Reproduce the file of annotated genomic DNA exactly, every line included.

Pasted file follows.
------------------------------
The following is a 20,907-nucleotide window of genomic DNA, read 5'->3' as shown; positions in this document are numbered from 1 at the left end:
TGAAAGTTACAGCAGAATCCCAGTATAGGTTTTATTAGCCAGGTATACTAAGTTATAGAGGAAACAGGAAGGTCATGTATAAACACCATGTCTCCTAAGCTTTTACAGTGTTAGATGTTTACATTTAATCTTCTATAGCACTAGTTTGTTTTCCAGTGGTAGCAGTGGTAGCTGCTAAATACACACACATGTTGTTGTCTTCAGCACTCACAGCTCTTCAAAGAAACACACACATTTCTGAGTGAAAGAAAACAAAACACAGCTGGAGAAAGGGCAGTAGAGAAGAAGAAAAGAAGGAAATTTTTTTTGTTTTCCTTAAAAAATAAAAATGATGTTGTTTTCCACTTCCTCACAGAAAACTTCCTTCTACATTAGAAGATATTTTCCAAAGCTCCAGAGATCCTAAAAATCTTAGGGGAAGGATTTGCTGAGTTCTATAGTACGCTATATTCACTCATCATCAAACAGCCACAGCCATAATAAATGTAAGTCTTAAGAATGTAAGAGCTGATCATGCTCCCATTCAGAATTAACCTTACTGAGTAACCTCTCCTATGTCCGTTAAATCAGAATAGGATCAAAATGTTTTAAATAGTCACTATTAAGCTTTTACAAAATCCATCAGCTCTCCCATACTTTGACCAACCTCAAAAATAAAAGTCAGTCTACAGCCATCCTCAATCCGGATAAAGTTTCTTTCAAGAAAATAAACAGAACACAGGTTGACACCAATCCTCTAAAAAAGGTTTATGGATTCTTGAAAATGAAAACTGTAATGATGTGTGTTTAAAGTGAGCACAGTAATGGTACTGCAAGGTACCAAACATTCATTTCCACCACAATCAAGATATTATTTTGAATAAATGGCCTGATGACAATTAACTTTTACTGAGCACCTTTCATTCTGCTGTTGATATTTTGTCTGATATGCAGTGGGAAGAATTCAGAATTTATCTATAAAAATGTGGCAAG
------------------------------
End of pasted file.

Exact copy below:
The following is a 20,907-nucleotide window of genomic DNA, read 5'->3' as shown; positions in this document are numbered from 1 at the left end:
TGAAAGTTACAGCAGAATCCCAGTATAGGTTTTATTAGCCAGGTATACTAAGTTATAGAGGAAACAGGAAGGTCATGTATAAACACCATGTCTCCTAAGCTTTTACAGTGTTAGATGTTTACATTTAATCTTCTATAGCACTAGTTTGTTTTCCAGTGGTAGCAGTGGTAGCTGCTAAATACACACACATGTTGTTGTCTTCAGCACTCACAGCTCTTCAAAGAAACACACACATTTCTGAGTGAAAGAAAACAAAACACAGCTGGAGAAAGGGCAGTAGAGAAGAAGAAAAGAAGGAAATTTTTTTTGTTTTCCTTAAAAAATAAAAATGATGTTGTTTTCCACTTCCTCACAGAAAACTTCCTTCTACATTAGAAGATATTTTCCAAAGCTCCAGAGATCCTAAAAATCTTAGGGGAAGGATTTGCTGAGTTCTATAGTACGCTATATTCACTCATCATCAAACAGCCACAGCCATAATAAATGTAAGTCTTAAGAATGTAAGAGCTGATCATGCTCCCATTCAGAATTAACCTTACTGAGTAACCTCTCCTATGTCCGTTAAATCAGAATAGGATCAAAATGTTTTAAATAGTCACTATTAAGCTTTTACAAAATCCATCAGCTCTCCCATACTTTGACCAACCTCAAAAATAAAAGTCAGTCTACAGCCATCCTCAATCCGGATAAAGTTTCTTTCAAGAAAATAAACAGAACACAGGTTGACACCAATCCTCTAAAAAAGGTTTATGGATTCTTGAAAATGAAAACTGTAATGATGTGTGTTTAAAGTGAGCACAGTAATGGTACTGCAAGGTACCAAACATTCATTTCCACCACAATCAAGATATTATTTTGAATAAATGGCCTGATGACAATTAACTTTTACTGAGCACCTTTCATTCTGCTGTTGATATTTTGTCTGATATGCAGTGGGAAGAATTCAGAATTTATCTATAAAAATGTGGCAAG